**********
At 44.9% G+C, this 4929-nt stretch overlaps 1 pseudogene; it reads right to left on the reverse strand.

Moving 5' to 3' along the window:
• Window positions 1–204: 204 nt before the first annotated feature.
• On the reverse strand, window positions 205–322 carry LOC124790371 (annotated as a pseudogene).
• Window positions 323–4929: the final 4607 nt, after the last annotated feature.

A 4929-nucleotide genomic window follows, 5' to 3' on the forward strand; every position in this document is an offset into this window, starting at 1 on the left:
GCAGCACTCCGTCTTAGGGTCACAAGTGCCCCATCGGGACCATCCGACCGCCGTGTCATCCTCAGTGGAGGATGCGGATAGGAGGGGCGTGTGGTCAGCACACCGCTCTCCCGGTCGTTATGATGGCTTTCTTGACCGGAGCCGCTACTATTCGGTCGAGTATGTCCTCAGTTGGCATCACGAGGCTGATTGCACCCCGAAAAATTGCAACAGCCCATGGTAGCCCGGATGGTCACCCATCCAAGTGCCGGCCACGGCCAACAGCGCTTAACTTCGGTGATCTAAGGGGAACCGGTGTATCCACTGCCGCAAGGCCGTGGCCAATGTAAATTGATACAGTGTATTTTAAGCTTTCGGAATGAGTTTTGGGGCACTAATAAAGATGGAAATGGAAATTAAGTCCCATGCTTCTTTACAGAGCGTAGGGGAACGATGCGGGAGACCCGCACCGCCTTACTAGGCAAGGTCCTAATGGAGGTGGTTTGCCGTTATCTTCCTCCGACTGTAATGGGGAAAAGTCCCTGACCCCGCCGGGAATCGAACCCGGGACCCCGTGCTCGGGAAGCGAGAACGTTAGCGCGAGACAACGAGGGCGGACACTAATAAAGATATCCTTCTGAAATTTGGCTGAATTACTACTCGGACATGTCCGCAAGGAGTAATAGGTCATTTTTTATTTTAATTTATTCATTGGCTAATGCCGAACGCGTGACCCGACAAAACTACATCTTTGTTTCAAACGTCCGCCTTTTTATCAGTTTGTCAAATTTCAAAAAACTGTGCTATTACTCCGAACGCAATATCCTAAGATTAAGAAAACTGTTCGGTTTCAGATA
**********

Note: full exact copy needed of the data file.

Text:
At 44.9% G+C, this 4929-nt stretch overlaps 1 pseudogene; it reads right to left on the reverse strand.

Moving 5' to 3' along the window:
• Window positions 1–204: 204 nt before the first annotated feature.
• On the reverse strand, window positions 205–322 carry LOC124790371 (annotated as a pseudogene).
• Window positions 323–4929: the final 4607 nt, after the last annotated feature.

A 4929-nucleotide genomic window follows, 5' to 3' on the forward strand; every position in this document is an offset into this window, starting at 1 on the left:
GCAGCACTCCGTCTTAGGGTCACAAGTGCCCCATCGGGACCATCCGACCGCCGTGTCATCCTCAGTGGAGGATGCGGATAGGAGGGGCGTGTGGTCAGCACACCGCTCTCCCGGTCGTTATGATGGCTTTCTTGACCGGAGCCGCTACTATTCGGTCGAGTATGTCCTCAGTTGGCATCACGAGGCTGATTGCACCCCGAAAAATTGCAACAGCCCATGGTAGCCCGGATGGTCACCCATCCAAGTGCCGGCCACGGCCAACAGCGCTTAACTTCGGTGATCTAAGGGGAACCGGTGTATCCACTGCCGCAAGGCCGTGGCCAATGTAAATTGATACAGTGTATTTTAAGCTTTCGGAATGAGTTTTGGGGCACTAATAAAGATGGAAATGGAAATTAAGTCCCATGCTTCTTTACAGAGCGTAGGGGAACGATGCGGGAGACCCGCACCGCCTTACTAGGCAAGGTCCTAATGGAGGTGGTTTGCCGTTATCTTCCTCCGACTGTAATGGGGAAAAGTCCCTGACCCCGCCGGGAATCGAACCCGGGACCCCGTGCTCGGGAAGCGAGAACGTTAGCGCGAGACAACGAGGGCGGACACTAATAAAGATATCCTTCTGAAATTTGGCTGAATTACTACTCGGACATGTCCGCAAGGAGTAATAGGTCATTTTTTATTTTAATTTATTCATTGGCTAATGCCGAACGCGTGACCCGACAAAACTACATCTTTGTTTCAAACGTCCGCCTTTTTATCAGTTTGTCAAATTTCAAAAAACTGTGCTATTACTCCGAACGCAATATCCTAAGATTAAGAAAACTGTTCGGTTTCAGATA